Increasing the amount of serotonin by directly stimulating dopamine D2 receptors has been shown to reduce the craving for alcohol. The oil has long been recommended for various obsessive compulsive disorders based on the oil; but perhaps the tryptophan content is also partly responsible.

The seed extract possesses significant anti-oxidant activity at 98,563 TE/100 grams. This is nearly 30 times higher than blueberries. Borchardt et al, J Med Plants Res 2008 2:4.

Grind the seeds and mix with flaxseed oil to combine GLA and tryptophan with a good quality ALA oil.

GLA will certainly increase in demand. Genetic engineers are presently attempting to splice the oil capacity to canola, which would significantly change the market.

The root of evening primrose (O. biennis) has been found to be strongly anti-fungal (85% at 250 ppm). Shukla et al, Journal of Ethnopharmacology Nov 1999. It is probably due to the gallic acid and unknown constituents.

The root can be made into syrup by chopping freshly harvested and cleaned pieces in twice the amount of honey and slowly reducing. It is great for irritating coughs or tickle that does not respond to other demulcent, relaxing herbs.

The root may possess immunosuppressive effects, and in one study blocked cytotoxic T lymphocyte mediated cytotoxicity. Hamada et al, Biol Pharm Bull 1997 20 1017-19.

Evening-Primrose leaves, stems, flowers, fruit and roots have been extracted with water, ethanol, ether and alkalis. Activity against gram negative, gram positive and mycobacterium has been found.

Early work by Hayes et al, Bot Gazette 1947 108 found plant extracts strongly inhibitory of E. coli.

The plant extract has anti-viral activity, and O. caespitosa extracts have been patented for treatment of Herpes simplex lesions, Epstein Barr and Varicella infections.

Yellow Evening Primrose patents for purple pigment, and thioproline for cancer therapies have been filed.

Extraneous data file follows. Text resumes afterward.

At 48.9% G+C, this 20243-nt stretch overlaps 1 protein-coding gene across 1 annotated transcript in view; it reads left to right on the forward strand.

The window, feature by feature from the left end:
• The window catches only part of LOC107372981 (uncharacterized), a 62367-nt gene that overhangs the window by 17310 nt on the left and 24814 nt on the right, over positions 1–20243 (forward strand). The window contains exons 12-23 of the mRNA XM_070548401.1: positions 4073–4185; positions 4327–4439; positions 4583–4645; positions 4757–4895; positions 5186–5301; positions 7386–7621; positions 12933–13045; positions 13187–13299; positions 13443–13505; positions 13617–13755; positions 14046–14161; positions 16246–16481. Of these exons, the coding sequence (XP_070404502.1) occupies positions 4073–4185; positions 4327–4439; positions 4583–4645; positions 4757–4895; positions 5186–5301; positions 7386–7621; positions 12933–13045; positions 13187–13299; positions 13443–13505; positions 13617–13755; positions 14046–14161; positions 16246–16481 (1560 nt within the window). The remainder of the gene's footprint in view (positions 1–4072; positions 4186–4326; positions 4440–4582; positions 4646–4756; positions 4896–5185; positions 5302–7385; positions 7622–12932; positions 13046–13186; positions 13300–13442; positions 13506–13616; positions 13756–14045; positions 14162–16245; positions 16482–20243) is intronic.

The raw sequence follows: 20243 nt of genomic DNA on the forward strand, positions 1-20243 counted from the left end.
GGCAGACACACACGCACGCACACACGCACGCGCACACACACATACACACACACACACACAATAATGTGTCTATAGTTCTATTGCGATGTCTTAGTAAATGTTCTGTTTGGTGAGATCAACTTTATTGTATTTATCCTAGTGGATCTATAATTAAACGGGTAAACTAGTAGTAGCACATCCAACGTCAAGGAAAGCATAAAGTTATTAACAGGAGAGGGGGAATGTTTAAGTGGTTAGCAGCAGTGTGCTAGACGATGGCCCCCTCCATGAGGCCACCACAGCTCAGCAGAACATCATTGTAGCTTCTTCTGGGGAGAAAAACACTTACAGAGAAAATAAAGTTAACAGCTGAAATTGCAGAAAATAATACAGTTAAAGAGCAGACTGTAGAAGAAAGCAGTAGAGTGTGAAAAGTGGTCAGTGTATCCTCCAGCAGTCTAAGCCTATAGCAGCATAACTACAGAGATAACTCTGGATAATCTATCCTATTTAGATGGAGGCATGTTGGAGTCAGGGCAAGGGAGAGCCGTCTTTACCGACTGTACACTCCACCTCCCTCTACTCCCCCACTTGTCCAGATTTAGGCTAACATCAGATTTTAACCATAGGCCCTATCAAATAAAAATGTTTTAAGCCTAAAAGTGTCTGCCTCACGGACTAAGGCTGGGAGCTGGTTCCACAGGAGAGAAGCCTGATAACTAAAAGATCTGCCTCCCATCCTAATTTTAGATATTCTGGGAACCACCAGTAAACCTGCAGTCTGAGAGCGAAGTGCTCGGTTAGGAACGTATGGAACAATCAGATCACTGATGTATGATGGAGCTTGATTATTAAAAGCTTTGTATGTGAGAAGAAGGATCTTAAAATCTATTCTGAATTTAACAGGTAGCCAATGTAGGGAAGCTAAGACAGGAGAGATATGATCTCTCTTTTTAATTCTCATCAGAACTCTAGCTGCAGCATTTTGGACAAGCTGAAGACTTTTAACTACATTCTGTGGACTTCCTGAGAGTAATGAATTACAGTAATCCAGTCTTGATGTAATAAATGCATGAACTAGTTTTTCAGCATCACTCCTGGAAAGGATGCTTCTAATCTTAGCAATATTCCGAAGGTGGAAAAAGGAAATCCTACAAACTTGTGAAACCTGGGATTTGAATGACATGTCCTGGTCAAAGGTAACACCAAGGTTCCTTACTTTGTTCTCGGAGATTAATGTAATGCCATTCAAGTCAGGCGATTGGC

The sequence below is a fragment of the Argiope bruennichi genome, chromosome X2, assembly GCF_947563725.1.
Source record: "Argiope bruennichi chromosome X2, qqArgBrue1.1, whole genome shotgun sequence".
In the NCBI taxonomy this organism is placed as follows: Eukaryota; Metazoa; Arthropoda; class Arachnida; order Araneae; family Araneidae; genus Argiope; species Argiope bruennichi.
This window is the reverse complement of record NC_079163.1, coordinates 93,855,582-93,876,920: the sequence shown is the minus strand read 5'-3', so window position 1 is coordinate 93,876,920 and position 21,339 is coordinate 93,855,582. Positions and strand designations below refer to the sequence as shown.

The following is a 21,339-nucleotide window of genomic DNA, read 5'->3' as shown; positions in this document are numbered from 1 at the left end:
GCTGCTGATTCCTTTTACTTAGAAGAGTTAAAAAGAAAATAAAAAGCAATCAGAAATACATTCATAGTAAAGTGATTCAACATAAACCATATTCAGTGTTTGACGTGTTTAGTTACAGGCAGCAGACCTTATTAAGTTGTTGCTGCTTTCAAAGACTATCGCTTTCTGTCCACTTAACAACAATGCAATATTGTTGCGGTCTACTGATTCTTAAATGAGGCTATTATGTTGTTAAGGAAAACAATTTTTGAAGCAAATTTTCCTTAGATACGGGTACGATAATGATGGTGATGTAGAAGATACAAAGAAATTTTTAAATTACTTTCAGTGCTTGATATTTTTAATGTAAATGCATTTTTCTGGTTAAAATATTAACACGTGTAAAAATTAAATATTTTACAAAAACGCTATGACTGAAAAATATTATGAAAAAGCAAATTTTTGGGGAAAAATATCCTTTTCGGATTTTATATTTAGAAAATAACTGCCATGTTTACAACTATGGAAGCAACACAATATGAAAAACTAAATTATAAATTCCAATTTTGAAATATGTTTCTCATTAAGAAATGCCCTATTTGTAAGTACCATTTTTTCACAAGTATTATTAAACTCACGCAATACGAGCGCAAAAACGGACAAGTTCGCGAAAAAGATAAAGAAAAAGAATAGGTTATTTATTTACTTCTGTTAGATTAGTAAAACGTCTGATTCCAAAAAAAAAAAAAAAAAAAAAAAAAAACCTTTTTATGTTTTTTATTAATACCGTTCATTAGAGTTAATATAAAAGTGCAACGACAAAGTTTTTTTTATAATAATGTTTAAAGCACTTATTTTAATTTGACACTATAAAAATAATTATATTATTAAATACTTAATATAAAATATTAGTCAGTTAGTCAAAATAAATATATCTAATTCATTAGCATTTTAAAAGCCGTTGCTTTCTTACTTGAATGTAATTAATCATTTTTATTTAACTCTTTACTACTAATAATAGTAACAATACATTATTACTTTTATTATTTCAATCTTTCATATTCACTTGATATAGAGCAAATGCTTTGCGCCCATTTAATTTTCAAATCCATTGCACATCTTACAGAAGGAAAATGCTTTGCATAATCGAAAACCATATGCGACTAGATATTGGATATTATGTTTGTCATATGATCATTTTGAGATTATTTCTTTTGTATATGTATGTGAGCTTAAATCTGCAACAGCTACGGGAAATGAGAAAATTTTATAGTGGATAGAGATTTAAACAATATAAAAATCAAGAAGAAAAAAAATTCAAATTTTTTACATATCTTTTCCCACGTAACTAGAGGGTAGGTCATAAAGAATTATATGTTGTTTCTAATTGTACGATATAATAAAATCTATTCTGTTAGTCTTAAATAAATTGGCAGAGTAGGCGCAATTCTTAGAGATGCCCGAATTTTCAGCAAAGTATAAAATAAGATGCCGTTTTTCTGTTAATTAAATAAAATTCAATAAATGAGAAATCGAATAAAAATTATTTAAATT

Ul’chenko et al, Chemistry of Natural Compounds 1998 34:5 compared the gamma linolenic acid content of O. biennis, with two other species. Both O. lamarekiana (6.3%), and O. tetraptera (5.5%) were richer in GLA than the evening primrose used commercially (5.4%). This may lead to some hybridization, or research into new strains. The oil content of O. lamarekiana was impressive, 24.7%, compared to O. biennis at 23.8%.

Kocourkova et al, 1999 in the Czech Republic looked at various Evening Primrose varieties for oil yield. They found O. ammofila to contain 17% GLA, leading to new breeding possibilities.

Red Evening Primrose contains the very interesting macrocylic hydrolyzable tannin, Oenothein B. First recognized in Lythrum anceps, and lately in Small flowering Willow Herb in Europe, this compound has been found to effective in reducing prostate inflammation. It is active ingredient in Fireweed.

Earlier studies showed it possesses both anti-viral and anti-tumour activity indicating application in both the inhibition of 5-alpha reductase responsible for benign prostatic hyperplasia as well as possible value in treating prostatic adenoma and carcinoma.

The related O. villosa has been found to be active against a broad spectrum of fungal species in work by Towers et al, at University of British Columbia.

The de-fatted seed of related O. paradoxa inhibits metallopeptidases, neutral endopeptidase and aminopeptidase. Kiss et al, J Ag Food Chem 2008 56:17.

Procyanidins from defatted seeds induce apoptosis and decrease angiogenesis in breast cancer cell lines. Lewandowska U et al, Nutr Cancer 2013 65(8): 1219-31.

 

*****Evening Primrose stem and immature pods

HOMEOPATHY

Oenothera biennis is the remedy for effortless diarrhea with nervous exhaustion. Summer diarrhea in children, or chronic diarrhea in thin, emaciated subjects is relieved.

It is useful in whooping cough and spasmodic asthma. It has been shown to be useful in severe water retention in the brain (hydrocephalus).

Vertigo, swimming sensation in had and loss of muscular power. Numbness and pricking pain in body, accompanied by severe chills and cramping in muscles of abdomen and extremities.

DOSE- First potency. The mother tincture is prepared from the whole fresh plant in flower. First observation based on effects in forty-year old woman with first a teaspoon and then 30 drops of fluid extract in 1870s. Clinical observations by Boericke and Blackwood round out the symptoms.

 

SEED OIL

CONSTITUENTS- cis-linoleic acid (72%), GLA (9%), palmitic, oleic and stearic

acids. The protein is rich in sulphur bearing amino acids and tryptophan.

A GLA, or gamma linolenic acid rich oil, with an aromatic flavour similar to poppy seed oil is produced from the ripe seeds. Over two hundred and fifty papers have been written on its medical wonders. From auto-immune disease like rheumatoid arthritis, lupus, and multiple sclerosis; to skin problems like eczema and psoriasis; to relieving PMS, diabetes, Alzheimer’s, endometriosis, and heart disease.